Robert H. Ennis, Author of The Cornell Critical Thinking Tests
“Critical thinking is reasonable, reflective thinking that is focused on deciding what to believe and do.”


Assuming that critical thinking is reasonable reflective thinking focused on deciding what to believe or do, a critical thinker:


1. Is open-minded and mindful of alternatives
2. Tries to be well-informed
3. Judges well the credibility of sources
4. Identifies conclusions, reasons, and assumptions
5. Judges well the quality of an argument, including the acceptability of its reasons, assumptions, and evidence
6. Can well develop and defend a reasonable position
7. Asks appropriate clarifying questions
8. Formulates plausible hypotheses; plans experiments well
9. Defines terms in a way appropriate for the context
10. Draws conclusions when warranted, but with caution
11. Integrates all items in this list when deciding what to believe or do


What are the principles of critical thinking?


- Knowledge is acquired only through thinking, reasoning, and questioning. Knowledge is based on facts.

- It is only from learning how to think that you learn what to think.

- Critical thinking is an organized and systematic process used to judge the effectiveness of an argument.

- Critical thinking is a search for meaning.

- Critical thinking is a skill that can be learned.

- Do the above principles hold true and won’t change from one domain to the next?


Read more, very interesting:


Via Ana Cristina Pratas, Gust MEES
Diane Darling's curator insight, July 1, 2015 8:42 AM

Definitely a skill to master!

Chris Carter's curator insight, July 1, 2015 9:53 PM

Both nature and nurture is my experience, in that nature provides the potential but the skill remains under-developed without nurturing. 

Linda Buckmaster's curator insight, July 4, 2015 11:54 PM

An interesting post on critical thinking.  The post debates whether critical thinking is a skill or whether it can be taught.....also contains a couple of videos.

Rescooped by David Hain from The Leadership Lab by ANZIZAR!

How to Develop 5 Critical Thinking Types - Forbes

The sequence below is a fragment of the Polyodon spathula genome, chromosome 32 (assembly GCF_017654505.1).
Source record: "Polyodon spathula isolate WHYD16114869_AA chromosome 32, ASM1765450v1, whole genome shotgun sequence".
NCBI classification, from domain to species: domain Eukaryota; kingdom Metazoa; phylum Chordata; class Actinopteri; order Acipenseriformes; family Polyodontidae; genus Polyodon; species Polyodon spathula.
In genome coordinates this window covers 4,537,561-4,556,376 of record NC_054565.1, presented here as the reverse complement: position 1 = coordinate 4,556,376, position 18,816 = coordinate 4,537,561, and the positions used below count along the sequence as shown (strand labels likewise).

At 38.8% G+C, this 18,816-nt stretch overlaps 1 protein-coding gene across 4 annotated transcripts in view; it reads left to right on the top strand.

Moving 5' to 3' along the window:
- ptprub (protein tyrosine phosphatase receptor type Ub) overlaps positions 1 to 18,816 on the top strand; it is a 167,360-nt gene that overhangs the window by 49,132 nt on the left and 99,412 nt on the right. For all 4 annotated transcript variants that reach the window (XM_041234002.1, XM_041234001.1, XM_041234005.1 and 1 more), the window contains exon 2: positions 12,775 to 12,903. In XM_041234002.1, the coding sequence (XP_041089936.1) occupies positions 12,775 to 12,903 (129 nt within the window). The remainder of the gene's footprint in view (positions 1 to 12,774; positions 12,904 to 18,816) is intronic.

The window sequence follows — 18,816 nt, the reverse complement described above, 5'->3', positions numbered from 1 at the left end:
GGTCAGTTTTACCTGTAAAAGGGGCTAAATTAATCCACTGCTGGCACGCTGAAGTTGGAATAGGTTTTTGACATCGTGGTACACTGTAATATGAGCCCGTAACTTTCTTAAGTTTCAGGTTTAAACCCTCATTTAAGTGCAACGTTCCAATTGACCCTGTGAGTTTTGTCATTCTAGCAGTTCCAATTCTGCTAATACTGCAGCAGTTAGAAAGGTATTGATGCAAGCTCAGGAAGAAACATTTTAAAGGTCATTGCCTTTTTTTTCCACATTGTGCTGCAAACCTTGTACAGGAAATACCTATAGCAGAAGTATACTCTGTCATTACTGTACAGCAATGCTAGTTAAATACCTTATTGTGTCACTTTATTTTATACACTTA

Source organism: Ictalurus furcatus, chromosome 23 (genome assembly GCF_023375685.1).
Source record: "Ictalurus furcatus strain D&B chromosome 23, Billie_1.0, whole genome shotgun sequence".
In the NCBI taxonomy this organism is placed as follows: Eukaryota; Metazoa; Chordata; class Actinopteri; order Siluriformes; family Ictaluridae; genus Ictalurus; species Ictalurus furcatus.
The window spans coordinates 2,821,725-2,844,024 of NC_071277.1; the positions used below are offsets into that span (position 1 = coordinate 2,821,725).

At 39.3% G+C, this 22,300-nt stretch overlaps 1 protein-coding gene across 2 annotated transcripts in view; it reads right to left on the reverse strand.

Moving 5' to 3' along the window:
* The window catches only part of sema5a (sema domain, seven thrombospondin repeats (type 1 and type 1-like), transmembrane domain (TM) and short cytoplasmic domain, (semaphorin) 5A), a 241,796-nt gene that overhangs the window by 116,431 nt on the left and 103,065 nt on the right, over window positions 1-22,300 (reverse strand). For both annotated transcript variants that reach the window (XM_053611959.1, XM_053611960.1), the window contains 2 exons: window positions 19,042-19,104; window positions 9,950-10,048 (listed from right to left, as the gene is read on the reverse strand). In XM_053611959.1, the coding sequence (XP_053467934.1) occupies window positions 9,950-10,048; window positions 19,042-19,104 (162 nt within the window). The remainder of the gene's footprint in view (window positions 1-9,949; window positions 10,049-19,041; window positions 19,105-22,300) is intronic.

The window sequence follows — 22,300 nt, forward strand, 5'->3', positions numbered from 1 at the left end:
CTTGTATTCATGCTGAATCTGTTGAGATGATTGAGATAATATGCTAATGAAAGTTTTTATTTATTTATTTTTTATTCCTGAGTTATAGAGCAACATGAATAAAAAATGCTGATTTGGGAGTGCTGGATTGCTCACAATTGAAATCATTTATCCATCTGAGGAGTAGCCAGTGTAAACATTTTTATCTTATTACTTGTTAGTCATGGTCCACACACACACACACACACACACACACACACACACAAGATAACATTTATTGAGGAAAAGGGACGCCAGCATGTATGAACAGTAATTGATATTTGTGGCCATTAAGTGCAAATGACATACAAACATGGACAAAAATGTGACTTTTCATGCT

How to Develop 5 Critical Thinking Types - Forbes | Coaching Leaders |

Great leaders think strategically. They can understand and appreciate the current state as well as see possibilities.


- Critical thinking is the mental process of objectively analyzing a situation by gathering information from all possible sources, and then evaluating both the tangible and intangible aspects, as well as the implications of any course of action.

- Implementation thinking is the ability to organize ideas and plans in a way that they will be effectively carried out.

- Conceptual thinking consists of the ability to find connections or patterns between abstract ideas and then piece them together to form a complete picture.

- Innovative thinking involves generating new ideas or new ways of approaching things to create possibilities and opportunities. 

- Intuitive thinking is the ability to take what you may sense or perceive to be true and, without knowledge or evidence, appropriately factor it in to the final decision.


Read more, a MUST:


Via Jess Chalmers, Gust MEES, Jose Luis Anzizar
Gust MEES's comment, August 9, 2012 6:50 PM
Hi rosemary,

I made a Typo, sorry. I forgot the "a" in "Red more", please add it, thx in advance.

Curated by David Hain
People and Change consultant, 25 years experience in Organisation Development. Executive coach. Very experienced facilitator and team developer.